EV Bikes

Aventon Soltera 2 – Step by Step Review

The speed test shows us the maximum speed this bike reaches at each pedal assist level (PAS). The Aventon Soltera.2 Step-through is equipped with a relatively modest 350W hub motor. On many bikes, that might not bode well for acceleration or top speed, but thanks to its light weight – just 46 pounds – the Aventon Soltera.2 ST makes excellent use of its hub motor.

The Soltera.2’s 350W motor features a brushless gear design that is controlled by a torque sensor rather than the much more common cadence sensor.

In our speed test, we ride the e-bike in question with the engine off and at each of the different PAS levels to see what speeds a rider can expect depending on their choice. Because conditions such as rider weight, surface conditions, terrain and wind can play a role in an e-bike’s performance, these results should be considered relative.

In our first test, we say a fairly normal speed of 10.6 mph with the engine off. This reflects a moderate effort that would allow us to have a conversation with another driver. When we set the PAS to Eco mode, the motor kicked in to assist at 7.0 km/h, accelerating the Soltera.2 ST up to 23.9 km/h, which was a great result. All too often we see e-bikes that do not offer any significant support in Eco or PAS 1 mode. Not only was the support noticeable enough, but it was also fast enough to satisfy someone looking to balance speed and range.

In tour mode, the Soltera.2 Step-through accelerated by another 3.5 km/h and increased our speed again to 27 km/h, enough to provide a noticeable increase. When we activated sport mode, the e-bike accelerated another 2.4 km/h, which corresponds to a speed of 30 km/h. It wasn’t a particularly satisfying jump, but it made a difference.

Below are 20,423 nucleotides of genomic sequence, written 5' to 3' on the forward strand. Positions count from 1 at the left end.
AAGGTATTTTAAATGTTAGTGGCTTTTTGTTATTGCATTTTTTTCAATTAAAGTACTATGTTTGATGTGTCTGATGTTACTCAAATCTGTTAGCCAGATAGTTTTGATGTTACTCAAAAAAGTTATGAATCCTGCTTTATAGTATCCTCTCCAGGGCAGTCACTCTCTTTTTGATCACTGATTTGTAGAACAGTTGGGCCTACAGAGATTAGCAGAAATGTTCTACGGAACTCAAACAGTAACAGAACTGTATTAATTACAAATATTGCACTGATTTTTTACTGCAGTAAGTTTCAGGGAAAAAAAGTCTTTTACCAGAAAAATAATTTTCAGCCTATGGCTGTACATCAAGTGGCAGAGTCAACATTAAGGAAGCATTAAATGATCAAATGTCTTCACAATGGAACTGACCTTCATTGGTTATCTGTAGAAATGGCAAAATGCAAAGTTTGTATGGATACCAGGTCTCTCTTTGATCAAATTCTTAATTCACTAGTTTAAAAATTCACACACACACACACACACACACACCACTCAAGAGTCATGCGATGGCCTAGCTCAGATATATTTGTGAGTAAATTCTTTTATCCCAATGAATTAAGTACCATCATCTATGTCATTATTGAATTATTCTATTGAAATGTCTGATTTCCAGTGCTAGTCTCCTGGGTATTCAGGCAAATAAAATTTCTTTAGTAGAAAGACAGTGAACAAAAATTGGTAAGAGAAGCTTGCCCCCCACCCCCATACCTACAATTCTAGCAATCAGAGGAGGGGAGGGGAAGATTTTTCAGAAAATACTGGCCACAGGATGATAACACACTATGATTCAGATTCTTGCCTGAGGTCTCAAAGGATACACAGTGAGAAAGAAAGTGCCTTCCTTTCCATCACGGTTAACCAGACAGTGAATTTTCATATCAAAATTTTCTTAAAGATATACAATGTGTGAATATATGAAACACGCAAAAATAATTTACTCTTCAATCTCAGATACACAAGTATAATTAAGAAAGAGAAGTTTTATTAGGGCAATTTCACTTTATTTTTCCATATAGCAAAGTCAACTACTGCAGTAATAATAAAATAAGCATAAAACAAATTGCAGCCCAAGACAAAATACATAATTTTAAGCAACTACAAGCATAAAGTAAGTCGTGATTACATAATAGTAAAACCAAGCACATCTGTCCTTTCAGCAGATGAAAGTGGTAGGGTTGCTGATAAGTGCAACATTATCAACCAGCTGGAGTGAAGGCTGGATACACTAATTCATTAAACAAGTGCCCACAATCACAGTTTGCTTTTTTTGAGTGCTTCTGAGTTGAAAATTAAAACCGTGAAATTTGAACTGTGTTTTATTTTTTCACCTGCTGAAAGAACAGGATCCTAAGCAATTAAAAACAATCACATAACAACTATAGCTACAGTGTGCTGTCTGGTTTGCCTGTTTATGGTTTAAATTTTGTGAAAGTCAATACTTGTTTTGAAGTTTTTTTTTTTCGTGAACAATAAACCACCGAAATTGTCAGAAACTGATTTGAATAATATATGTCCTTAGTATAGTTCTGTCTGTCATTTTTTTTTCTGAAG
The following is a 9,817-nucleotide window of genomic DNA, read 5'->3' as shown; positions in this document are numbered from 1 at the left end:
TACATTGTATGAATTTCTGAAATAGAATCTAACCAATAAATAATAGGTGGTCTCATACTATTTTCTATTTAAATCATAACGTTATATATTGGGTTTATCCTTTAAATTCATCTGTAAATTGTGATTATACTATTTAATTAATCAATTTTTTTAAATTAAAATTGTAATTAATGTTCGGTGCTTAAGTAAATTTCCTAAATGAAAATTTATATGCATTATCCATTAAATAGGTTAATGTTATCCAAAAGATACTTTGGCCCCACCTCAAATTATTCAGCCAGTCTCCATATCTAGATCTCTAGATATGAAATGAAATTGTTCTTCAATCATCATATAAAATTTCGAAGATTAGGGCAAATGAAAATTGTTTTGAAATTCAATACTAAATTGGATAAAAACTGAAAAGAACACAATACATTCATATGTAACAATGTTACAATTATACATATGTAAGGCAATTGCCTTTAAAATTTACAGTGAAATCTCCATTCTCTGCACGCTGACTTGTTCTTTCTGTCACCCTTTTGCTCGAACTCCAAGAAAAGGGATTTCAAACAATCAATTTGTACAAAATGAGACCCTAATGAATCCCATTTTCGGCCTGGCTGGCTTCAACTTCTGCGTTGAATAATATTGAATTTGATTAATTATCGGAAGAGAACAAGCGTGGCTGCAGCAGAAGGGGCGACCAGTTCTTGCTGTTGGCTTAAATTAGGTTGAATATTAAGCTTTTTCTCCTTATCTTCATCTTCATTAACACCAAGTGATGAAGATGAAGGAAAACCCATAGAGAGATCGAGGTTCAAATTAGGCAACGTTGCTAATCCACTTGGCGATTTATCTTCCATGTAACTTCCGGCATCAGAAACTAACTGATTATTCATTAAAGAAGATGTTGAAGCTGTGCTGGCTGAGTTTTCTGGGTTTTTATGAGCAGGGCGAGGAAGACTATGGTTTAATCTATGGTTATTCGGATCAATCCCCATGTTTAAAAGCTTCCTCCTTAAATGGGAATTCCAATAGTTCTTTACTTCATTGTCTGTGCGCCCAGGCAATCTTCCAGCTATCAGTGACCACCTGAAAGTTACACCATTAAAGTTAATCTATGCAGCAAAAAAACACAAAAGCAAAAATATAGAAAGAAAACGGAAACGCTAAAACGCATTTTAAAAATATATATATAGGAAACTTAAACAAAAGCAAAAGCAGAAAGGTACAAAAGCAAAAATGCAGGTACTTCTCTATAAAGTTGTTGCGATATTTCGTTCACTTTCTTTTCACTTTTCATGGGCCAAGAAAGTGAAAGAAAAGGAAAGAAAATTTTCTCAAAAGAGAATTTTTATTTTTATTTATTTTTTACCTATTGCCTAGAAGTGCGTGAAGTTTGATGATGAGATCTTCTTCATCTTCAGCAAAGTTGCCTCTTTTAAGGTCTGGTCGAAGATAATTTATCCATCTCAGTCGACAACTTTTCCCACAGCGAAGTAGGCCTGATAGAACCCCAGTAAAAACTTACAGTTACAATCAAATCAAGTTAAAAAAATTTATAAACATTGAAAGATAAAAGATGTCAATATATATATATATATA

The Soltera.2 ST reaches a top speed of exactly 32 km/h in Turbo mode, which is an increase of 2.2 km/h compared to Sport mode. Considering it’s a Class 2 e-bike (max assist of 20 mph, plus throttle, which also tops out at 20), actually hitting 20 mph is pretty awesome.

That the Soltera.2 step-through was able to reach 20 mph in turbo mode is great proof that a 350W motor can deliver enough power to be effective, and as we mentioned earlier, this is for Partly attributed to this e-bike’s 46 mph-pounds. Weight.

Another factor in the performance of this e-bike is its tires. Where we often see big, fat knobby tires that provide the driver with a comfortable ride, the Aventon Soltera.2 ST is equipped with an almost smooth 38 mm wide (1.5 inch) tire. This tire has a much smaller contact patch on the ground, which helps the Soltera.2 Step-through accelerate and reach top speed with relative ease. It’s a little less comfortable than a larger tire, but it pays off again, which will be shown in our range test.

As already mentioned, the Aventon Soltera.2 ST is equipped with a torque sensor. A torque sensor communicates with the motor in a different way than a cadence sensor, fundamentally changing the way the motor engages. With a cadence sensor, the motor waits for a signal to tell it whether the rider has started pedaling. Most cadence sensors require between half and three-quarters of a pedal stroke to bring the motor to life, so there will always be a delay, both on and off.

For a torque sensor, the sampling rate is thousands of times per second, rather than large fractions of a pedal revolution. The difference becomes clear as soon as the driver presses the first pedal – the engine reacts immediately. In addition, the engine behaves in proportion to the driver’s effort. As the rider pedals harder, the controller detects an increase in torque and follows that trend.

This means the rider can precisely control the speed of the e-bike by simply varying how hard they pedal. And our results in our speed test don’t reflect that there was room to pedal both harder and softer.

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